Photo of the Week: Behind the Chocolate
October 30, 2014
Most of the world's cocoa comes from West Africa, grown on small family farms by people like Ama Nyame.
Ama Nyame (right) likes to chat about farming and business with the women she meets along the side of the road, many of them balancing the day’s supply of water or firewood on their heads. “I have learned many things and I want to share,” she says.
The 36-year-old widow and mother of four wasn’t always so confident. As a teenager, she had inherited a small plot of land in Muoho, Ghana, from her father, but struggled for years with low productivity and, as a woman, limited access to resources and advice. After her husband, a school teacher, passed away, Ama joined the WCF Cocoa Livelihoods Program. With support from TechnoServe and our partners, Ama was able to access fertilizers and other agricultural supplies, bringing her land into new health and productivity.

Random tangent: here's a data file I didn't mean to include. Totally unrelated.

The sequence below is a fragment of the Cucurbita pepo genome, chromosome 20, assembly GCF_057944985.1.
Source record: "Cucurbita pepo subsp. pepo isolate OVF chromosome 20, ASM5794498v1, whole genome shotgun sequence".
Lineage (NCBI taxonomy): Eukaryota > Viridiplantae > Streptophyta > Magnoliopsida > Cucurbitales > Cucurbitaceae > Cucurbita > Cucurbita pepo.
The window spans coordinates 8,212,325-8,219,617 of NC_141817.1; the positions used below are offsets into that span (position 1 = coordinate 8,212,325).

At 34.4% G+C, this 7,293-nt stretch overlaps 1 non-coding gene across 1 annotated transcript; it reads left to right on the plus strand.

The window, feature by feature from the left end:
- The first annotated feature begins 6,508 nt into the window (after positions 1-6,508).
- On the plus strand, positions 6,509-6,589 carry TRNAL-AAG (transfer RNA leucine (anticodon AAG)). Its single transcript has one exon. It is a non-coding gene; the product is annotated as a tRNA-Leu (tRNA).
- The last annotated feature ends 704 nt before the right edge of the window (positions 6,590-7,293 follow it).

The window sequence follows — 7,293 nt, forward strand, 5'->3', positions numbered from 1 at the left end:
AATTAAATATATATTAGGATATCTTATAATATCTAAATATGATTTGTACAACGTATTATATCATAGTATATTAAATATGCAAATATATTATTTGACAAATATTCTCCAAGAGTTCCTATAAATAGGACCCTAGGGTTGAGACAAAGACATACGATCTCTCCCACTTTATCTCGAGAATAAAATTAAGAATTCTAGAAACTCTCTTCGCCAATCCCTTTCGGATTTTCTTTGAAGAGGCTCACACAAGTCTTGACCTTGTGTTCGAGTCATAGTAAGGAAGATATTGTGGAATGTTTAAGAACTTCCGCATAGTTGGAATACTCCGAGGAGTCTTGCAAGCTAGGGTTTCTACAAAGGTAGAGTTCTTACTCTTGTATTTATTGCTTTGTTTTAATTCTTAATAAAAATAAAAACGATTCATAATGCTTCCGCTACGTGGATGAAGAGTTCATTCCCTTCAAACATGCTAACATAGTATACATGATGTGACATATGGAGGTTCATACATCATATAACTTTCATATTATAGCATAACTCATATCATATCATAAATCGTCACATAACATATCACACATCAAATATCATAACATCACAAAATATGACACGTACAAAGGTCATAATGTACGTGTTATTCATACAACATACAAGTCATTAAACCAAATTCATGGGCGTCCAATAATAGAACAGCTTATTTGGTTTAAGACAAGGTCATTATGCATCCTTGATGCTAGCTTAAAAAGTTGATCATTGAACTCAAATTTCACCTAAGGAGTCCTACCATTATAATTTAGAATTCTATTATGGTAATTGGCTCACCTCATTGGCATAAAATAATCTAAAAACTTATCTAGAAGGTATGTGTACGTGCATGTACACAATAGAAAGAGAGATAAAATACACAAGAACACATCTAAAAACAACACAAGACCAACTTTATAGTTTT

Thanks to these improvements, Ama’s cocoa income has more than doubled, allowing her to purchase more land and diversify her farm. She’s replacing aging palm oil trees with cocoa saplings, and investing in poultry and sheep. All four of her daughters are in school, and she has become a role model not only to them, but also to other women in her community. “I bring them to my farm, tell them what I've learned. I give them business advice,” she says.
Learn more about the Muoho cooperative and the WCF Cocoa Livelihoods Program.
Related Blog Posts
In Zimbabwe, smallholder coffee farmers like Tanyaradzwa Makina are gaining a new outlook on life through Nespresso’s Reviving Origins program.
Chronic malnutrition is a widespread issue that has serious health impacts, particularly for children. When implemented in a business-friendly way, food fortification offers a relatively simple solution.
In San Martin, the Apahuit cooperative is working alongside TechnoServe and their farmer members to implement simple, ecofriendly techniques that boost their cocoa yields, improve incomes, and fight deforestation.